Sugar vs. Sugar Substitutes
What Type of Sugar is Best?
White sugar is produced from sugar cane or sugar beets that are refined to remove the molasses and then bleached to make it white. Raw, or turbinado sugar, is not bleached. Brown sugar contains some molasses, giving it a rich flavor and brown color.
Although you may not be able to taste the difference in sugar produced from cane or beets, sugar beets may be be genetically modified whereas sugar cane currently is not. So if you are avoiding GMO’s, read the label to find out the source of your sugar product prior to purchasing.
Why So Much Sugar?
Sugar was once so rare and expensive that it was called white gold. Today, sugar is abundant, cheap, and can be found in many foods. Because of its low cost and abundance, according to the USDA, the average American consumes around 31 bags (5lb.) of refined sugars in a year. At 110 calories per ounce, 155 pounds of refined sugar can add up to 273,000 empty calories per year!
It’s no wonder that American’s are consuming many products with non-caloric sugar substitutes, or artificial sugars, to keep their calorie intake down. But, are these sugar substitutes any better for you than sugar? Well, that depends.
Many sugar substitutes are calorie free or are more intensely sweet than sugar, allowing food manufacturers to use much less of them than needed with sugar. This reduces calories, helping consumers maintain a healthy weight. For example, a 12-oz. cola sweetened with sugar or high fructose corn syrup typically contains around 140 calories whereas a sugar-free soda can have zero calories. Sugar substitutes can also allow diabetics to enjoy something sweet without raising their blood sugar, although recent research indicates some sugar substitutes may cause a rise in insulin levels when consumed. More research is needed on this topic.
Health experts recommend avoiding sugar in excess, however, there are pros and cons to sugar substitutes, and some sugar substitutes can’t be used at all by some people. Most non-nutritive sweeteners are not recommended during pregnancy, mostly due to a lack of long-term studies proving safety.
Different Kinds of Sugar Substitutes
- Aspartame, made from aspartic acid and phenylalanine, is about 200 times as sweeter than sugar. This common sweetener has extensive research indicating it’s safe for human consumption at normal levels typically consumed. However, people with phenylketonuria, or PKU, a rare genetic disorder where phenylalanine accumulates in the blood and causes mental retardation, cannot use aspartame. Aspartame isn’t heat-stable, and loses its sweetness when heated up, which makes ineffective for cooking.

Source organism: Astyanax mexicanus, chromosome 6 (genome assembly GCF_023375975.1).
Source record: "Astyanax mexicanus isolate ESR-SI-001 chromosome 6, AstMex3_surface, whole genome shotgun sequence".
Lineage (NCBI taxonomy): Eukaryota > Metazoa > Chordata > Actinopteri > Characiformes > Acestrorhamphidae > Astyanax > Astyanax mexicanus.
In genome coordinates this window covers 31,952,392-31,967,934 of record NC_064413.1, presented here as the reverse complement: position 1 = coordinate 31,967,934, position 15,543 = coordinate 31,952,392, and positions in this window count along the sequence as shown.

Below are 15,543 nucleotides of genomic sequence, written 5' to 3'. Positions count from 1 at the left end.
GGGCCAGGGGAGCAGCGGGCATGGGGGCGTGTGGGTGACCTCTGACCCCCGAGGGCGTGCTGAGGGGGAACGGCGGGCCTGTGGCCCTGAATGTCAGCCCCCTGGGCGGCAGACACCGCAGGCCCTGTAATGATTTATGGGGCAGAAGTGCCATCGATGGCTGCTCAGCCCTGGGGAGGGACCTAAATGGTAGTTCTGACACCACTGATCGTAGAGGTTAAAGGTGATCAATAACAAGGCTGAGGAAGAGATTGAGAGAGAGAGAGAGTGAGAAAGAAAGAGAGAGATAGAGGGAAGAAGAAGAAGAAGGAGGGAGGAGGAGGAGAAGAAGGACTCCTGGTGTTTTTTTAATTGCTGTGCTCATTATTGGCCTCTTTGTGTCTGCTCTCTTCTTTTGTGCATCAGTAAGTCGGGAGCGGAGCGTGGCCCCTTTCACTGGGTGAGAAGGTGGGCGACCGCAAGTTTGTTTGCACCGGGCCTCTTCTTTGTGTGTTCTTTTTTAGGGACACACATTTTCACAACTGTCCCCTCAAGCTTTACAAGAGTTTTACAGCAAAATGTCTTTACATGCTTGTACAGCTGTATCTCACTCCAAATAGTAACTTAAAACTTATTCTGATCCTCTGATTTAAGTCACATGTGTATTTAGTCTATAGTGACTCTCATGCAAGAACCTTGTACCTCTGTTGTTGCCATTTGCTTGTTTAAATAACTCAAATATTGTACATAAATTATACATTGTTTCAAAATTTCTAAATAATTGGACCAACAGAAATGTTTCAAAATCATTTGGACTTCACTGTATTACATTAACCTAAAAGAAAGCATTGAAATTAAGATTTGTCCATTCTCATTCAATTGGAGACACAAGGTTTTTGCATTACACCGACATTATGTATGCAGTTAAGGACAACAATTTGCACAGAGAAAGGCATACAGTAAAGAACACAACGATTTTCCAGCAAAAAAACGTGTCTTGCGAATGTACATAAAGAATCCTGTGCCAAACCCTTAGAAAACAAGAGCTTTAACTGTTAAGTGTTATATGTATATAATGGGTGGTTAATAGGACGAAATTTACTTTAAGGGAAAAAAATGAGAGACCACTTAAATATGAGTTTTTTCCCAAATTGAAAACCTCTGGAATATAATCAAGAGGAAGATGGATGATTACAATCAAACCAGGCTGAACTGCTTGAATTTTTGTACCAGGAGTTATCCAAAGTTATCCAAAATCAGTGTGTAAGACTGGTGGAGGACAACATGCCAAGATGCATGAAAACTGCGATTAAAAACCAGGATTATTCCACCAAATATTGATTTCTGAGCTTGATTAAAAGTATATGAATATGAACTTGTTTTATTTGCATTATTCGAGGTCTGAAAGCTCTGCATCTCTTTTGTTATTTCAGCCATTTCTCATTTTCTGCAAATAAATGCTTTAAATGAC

- Sucralose, made by adding chlorine to a sugar molecule, creates a product that’s intensely sweet yet not absorbed by the body. Companies add filler to sucralose, making it the same volume as sugar so it can easily be substituted for sugar in recipes. Some fillers do add calories, so reading labels is prudent. Sucralose is heat-stable and can be used in cooking. Sucralose may change the composition of your gut bacteria, and is an area where more research is needed.
- Saccharin is about 300 times as sweet as table sugar, but has a bitter or metallic aftertaste, especially at high concentrations. Because of the aftertaste, saccharin is often used in combination with other sweeteners to mask the off-flavor. Saccharin is a weak carcinogenic in rats in very high doses; however, this doesn’t prove that the same happens in humans. Therefore, warning labels are no longer required on saccharin sold in the US.
- Acesulfame-K, or Ace K, is slightly bitter at high concentrations, and is often used in conjunction with other sweeteners. Ace K is heat-stable and can be used in baked goods and in products requiring a long shelf life. Ace K is used in many pharmaceutical products to make other active ingredients more palatable. According to the FDA, an acceptable daily intake is 15 mg/kg of body weight.
Natural Alternatives to Sugar
Besides artificial sugar substitutes, there are other natural sugars or sweeteners that can be used in place of sugar, such as maple syrup, honey, agave nectar and molasses. Each has a unique taste, and most don’t change the overall calories compared to sugar.
High fructose corn syrup (HFCS) is also frequently used in food production because it is cheaper and sweeter than table sugar, requiring less to sweeten a product. Food processors make HFCS by breaking down cornstarch with enzymes. High fructose corn syrup contains around 4 calories per gram, similar to sugar.
Stevia, another natural alternative to sugar, is an herb that is naturally sweet and doesn’t provide calories. Purified stevia, called rebaudioside, is on the FDA’s generally recognized as safe (GRAS) list; whole or crude stevia is not. Some stevia products contain additional ingredients, so be sure to read the labels. Stevia can cause an upset stomach for some people.
The Healthiest Kind of Sugar
A whole food, natural diet is best for maintaining weight and reducing the risk of cancer. Natural sweeteners, used in moderation, can be part of healthy diet. Choosing organic natural sweeteners can help you avoid unnecessary pesticides, herbicides and GMO’s. Sugar substitutes should only be used in moderation, for those avoiding sugar for health concerns.